Around the time that I really started losing the hair on my scalp, I began to grow it elsewhere. The menopause, it seemed, was sending strange messages to my body, telling it to grow hair on my face instead of my head. Not fine wispy hair, but thick, coarse, long, black hair that covered my face from cheek to neck. The irony wasn’t lost on me. I was desperately trying to grow hair in one area and lose it from another. I consulted Dr Google and found out the condition is called hirsutism, which can be triggered by the menopause as well as other conditions, but treatment options were limited and expensive.
By now, thanks to the pandemic and lockdown, I had completed the memoir I had been writing for over a decade and secured a publishing deal. I reckoned that if my book were successful, I might soon have my image plastered over the media, but what kind of face would that be? Could I carry off the bald look? Reputedly, it looked good on Black men, sexy even, some said, but did the same accolade apply to women? I prided myself on looking good. My granddaughters even called me GG, pronounced ‘Gege’ and short for ‘glamorous granny’ (yeah, vain, I know). How glamorous would I be with no hair?
“Although I had prepared for this mentally for weeks, it was still a shock to see my entire head bald”
In the end, I decided the opinion of others didn’t count. I started taking the short afro down a step at each cut, sizing myself up in the mirror and leaving it for a few days to get used to the idea. Fortunately, I have a nicely rounded skull and the look suited my face. Next, I sourced extra-large earrings, to draw people’s attention away from my head, as the fashion pages advised. Then, I narrowed my long list of clinics providing scalp micro-pigmentation down to two and finally chose the Illuminate Skin Clinic in Kings Hill, Kent. Kelly, the hair restoration consultant, was extremely helpful and professional, and she informed me of a few other potential treatments I hadn’t known about. Finally, a day before my treatment, I stood before my mirror and shaved all my hair off. Although I had prepared for this mentally for weeks, it was still a shock to see my entire head bald. My instinctive reaction was to cover it up under a turban, and for a while, that’s exactly what I did.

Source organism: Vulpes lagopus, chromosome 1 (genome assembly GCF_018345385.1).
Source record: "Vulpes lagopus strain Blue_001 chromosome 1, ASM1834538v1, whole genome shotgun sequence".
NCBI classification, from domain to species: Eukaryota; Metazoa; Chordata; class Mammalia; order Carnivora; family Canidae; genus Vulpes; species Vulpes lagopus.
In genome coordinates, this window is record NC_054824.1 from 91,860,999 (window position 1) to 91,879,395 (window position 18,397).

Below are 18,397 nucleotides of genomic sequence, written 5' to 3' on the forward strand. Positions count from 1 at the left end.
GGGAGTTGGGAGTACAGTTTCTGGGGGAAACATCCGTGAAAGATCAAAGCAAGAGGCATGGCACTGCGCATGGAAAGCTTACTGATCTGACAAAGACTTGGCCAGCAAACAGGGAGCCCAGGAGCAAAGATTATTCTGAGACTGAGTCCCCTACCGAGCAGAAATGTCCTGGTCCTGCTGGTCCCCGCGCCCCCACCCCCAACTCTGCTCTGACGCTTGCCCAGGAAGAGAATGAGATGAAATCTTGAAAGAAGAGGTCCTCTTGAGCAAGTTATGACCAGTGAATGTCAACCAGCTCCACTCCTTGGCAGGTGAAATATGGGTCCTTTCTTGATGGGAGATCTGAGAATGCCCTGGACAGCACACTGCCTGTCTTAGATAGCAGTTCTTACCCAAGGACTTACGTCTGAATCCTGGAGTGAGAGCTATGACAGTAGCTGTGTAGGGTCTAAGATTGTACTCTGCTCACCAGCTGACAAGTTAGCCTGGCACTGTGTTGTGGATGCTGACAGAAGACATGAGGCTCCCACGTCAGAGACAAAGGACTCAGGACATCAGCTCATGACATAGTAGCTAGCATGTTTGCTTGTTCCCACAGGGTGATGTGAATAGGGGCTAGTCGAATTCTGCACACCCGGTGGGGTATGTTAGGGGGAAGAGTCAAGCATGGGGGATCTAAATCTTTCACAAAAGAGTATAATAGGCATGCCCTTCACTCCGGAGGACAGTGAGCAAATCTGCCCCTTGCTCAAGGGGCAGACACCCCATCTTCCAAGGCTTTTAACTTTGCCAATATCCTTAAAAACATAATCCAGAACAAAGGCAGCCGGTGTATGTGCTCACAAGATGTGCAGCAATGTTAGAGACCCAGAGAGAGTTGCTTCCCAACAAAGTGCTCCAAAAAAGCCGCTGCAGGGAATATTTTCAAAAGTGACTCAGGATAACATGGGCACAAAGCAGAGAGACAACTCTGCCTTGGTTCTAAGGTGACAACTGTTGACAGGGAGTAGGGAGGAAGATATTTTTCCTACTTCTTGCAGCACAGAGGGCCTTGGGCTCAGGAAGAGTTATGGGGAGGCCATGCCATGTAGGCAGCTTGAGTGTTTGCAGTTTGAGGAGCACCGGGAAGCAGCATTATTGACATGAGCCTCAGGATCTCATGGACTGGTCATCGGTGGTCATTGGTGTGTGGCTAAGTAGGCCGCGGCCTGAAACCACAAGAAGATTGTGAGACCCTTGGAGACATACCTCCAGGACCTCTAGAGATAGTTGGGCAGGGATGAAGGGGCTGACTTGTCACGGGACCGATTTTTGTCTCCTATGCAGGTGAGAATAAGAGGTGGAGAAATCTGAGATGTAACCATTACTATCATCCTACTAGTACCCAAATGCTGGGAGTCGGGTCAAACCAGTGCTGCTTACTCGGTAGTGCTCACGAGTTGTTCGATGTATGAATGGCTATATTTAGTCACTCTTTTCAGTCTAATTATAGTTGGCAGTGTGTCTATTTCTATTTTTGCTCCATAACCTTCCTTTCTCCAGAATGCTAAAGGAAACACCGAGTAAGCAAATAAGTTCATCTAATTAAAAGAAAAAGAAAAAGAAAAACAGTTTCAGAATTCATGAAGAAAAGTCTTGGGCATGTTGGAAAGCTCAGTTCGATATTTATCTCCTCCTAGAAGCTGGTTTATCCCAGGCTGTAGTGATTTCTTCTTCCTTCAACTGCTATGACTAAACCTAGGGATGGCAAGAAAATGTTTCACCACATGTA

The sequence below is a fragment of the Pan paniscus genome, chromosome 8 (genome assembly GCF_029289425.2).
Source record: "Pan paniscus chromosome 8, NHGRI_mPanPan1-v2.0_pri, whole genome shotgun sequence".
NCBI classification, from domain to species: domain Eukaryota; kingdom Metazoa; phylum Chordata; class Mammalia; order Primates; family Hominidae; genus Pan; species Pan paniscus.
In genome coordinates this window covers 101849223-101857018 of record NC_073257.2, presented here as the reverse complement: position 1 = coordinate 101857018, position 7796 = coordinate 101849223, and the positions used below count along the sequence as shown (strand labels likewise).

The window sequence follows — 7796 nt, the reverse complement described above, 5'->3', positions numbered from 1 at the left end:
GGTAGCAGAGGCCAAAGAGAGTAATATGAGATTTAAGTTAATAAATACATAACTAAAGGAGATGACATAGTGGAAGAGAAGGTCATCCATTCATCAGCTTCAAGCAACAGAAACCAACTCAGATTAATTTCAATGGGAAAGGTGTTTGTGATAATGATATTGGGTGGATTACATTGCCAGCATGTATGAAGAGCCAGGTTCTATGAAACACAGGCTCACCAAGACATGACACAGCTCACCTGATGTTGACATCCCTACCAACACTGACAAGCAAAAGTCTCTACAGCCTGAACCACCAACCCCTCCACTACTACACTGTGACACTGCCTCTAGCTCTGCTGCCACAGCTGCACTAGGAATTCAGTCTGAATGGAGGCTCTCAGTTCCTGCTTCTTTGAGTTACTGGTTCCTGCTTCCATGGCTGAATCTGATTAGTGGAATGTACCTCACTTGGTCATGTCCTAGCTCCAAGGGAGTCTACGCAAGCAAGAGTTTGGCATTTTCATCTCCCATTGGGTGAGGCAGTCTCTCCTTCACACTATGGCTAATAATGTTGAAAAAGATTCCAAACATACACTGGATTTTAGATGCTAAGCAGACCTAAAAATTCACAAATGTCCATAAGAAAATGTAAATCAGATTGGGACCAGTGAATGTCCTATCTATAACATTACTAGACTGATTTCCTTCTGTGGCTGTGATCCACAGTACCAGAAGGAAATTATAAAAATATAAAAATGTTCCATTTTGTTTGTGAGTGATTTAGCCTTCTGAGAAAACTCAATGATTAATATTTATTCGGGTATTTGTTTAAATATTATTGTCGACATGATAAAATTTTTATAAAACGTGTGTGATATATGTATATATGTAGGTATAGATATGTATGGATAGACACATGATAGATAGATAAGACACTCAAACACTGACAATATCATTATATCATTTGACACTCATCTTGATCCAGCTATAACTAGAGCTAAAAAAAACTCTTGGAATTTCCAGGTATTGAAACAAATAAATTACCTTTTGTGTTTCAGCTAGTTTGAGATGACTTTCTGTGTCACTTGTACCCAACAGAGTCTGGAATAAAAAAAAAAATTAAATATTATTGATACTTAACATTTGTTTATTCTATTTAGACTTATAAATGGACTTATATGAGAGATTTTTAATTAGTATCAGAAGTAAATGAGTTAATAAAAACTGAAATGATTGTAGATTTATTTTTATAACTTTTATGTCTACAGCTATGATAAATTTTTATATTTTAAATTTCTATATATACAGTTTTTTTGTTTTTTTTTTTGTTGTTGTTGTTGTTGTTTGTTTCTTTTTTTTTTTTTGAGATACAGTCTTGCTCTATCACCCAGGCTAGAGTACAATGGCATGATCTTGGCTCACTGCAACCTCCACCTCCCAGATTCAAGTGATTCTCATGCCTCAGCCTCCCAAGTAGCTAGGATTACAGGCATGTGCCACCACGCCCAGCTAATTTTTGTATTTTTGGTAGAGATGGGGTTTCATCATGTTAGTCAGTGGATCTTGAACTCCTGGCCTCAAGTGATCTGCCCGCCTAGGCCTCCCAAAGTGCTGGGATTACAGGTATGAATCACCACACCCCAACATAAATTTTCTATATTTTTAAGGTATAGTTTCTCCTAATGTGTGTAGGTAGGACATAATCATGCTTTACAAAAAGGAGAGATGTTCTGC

That was six months ago. Now my bald head feels as natural as breathing. I love the freedom of getting up in the morning and not having to worry about my hair. I still miss the colour though, but I have accepted my grey specks with grace and for unique looks, I rely on my array of very large earrings. While writing this piece, I stumbled across a Good Housekeeping article written by Paula Akpan. It noted the absence of any extensive research into the needs of menopausal Black women who apparently suffer worsening symptoms over time, compared to their white counterparts.
I am now at peace with my alopecia, but I continue to battle the demon that is hirsutism. Now that I have started with electrolysis, I intend to see it through to the bitter end. But a word for the wise – if you have a lot of hair to lose, make sure you have deep pockets before trying electrolysis. I stopped counting the cost after three months. Hopefully, someday I will see the last of those pesky little hairs and heave a Hallelujah!
Florence Ọlájídé is the author of Coconut: A Black girl fostered by a white family in the 1960s and her search for belonging and identity, published by Thread on 13 July 2021. Order now.
Florence will be speaking at this year’s Primadonna Festival (30 July – 1 Aug), the first fully inclusive celebration of emerging and established artistic talent. Tickets available here and including a Pay What You Can scheme to make the festival fully accessible.